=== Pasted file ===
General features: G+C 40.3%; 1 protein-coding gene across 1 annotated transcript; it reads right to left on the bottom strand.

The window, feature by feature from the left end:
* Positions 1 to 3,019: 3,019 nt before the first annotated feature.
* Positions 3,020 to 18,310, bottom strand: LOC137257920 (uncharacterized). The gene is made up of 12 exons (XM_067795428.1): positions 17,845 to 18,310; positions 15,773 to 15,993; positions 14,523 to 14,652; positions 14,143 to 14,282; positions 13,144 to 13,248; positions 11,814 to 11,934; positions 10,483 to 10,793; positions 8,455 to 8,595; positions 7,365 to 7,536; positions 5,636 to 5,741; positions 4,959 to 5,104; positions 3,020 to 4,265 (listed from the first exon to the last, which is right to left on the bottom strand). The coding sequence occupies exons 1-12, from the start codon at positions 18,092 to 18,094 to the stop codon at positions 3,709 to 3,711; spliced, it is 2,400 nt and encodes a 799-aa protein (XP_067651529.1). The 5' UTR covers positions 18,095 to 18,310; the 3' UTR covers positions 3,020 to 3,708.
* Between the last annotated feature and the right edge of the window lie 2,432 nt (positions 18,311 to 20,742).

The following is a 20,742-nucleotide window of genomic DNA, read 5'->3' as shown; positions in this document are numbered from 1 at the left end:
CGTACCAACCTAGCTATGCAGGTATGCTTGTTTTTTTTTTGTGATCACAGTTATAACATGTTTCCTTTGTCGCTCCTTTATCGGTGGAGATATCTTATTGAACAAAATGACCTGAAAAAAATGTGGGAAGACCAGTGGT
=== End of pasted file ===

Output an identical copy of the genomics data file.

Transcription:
General features: G+C 40.3%; 1 protein-coding gene across 1 annotated transcript; it reads right to left on the bottom strand.

The window, feature by feature from the left end:
* Positions 1 to 3,019: 3,019 nt before the first annotated feature.
* Positions 3,020 to 18,310, bottom strand: LOC137257920 (uncharacterized). The gene is made up of 12 exons (XM_067795428.1): positions 17,845 to 18,310; positions 15,773 to 15,993; positions 14,523 to 14,652; positions 14,143 to 14,282; positions 13,144 to 13,248; positions 11,814 to 11,934; positions 10,483 to 10,793; positions 8,455 to 8,595; positions 7,365 to 7,536; positions 5,636 to 5,741; positions 4,959 to 5,104; positions 3,020 to 4,265 (listed from the first exon to the last, which is right to left on the bottom strand). The coding sequence occupies exons 1-12, from the start codon at positions 18,092 to 18,094 to the stop codon at positions 3,709 to 3,711; spliced, it is 2,400 nt and encodes a 799-aa protein (XP_067651529.1). The 5' UTR covers positions 18,095 to 18,310; the 3' UTR covers positions 3,020 to 3,708.
* Between the last annotated feature and the right edge of the window lie 2,432 nt (positions 18,311 to 20,742).

The following is a 20,742-nucleotide window of genomic DNA, read 5'->3' as shown; positions in this document are numbered from 1 at the left end:
CGTACCAACCTAGCTATGCAGGTATGCTTGTTTTTTTTTTGTGATCACAGTTATAACATGTTTCCTTTGTCGCTCCTTTATCGGTGGAGATATCTTATTGAACAAAATGACCTGAAAAAAATGTGGGAAGACCAGTGGT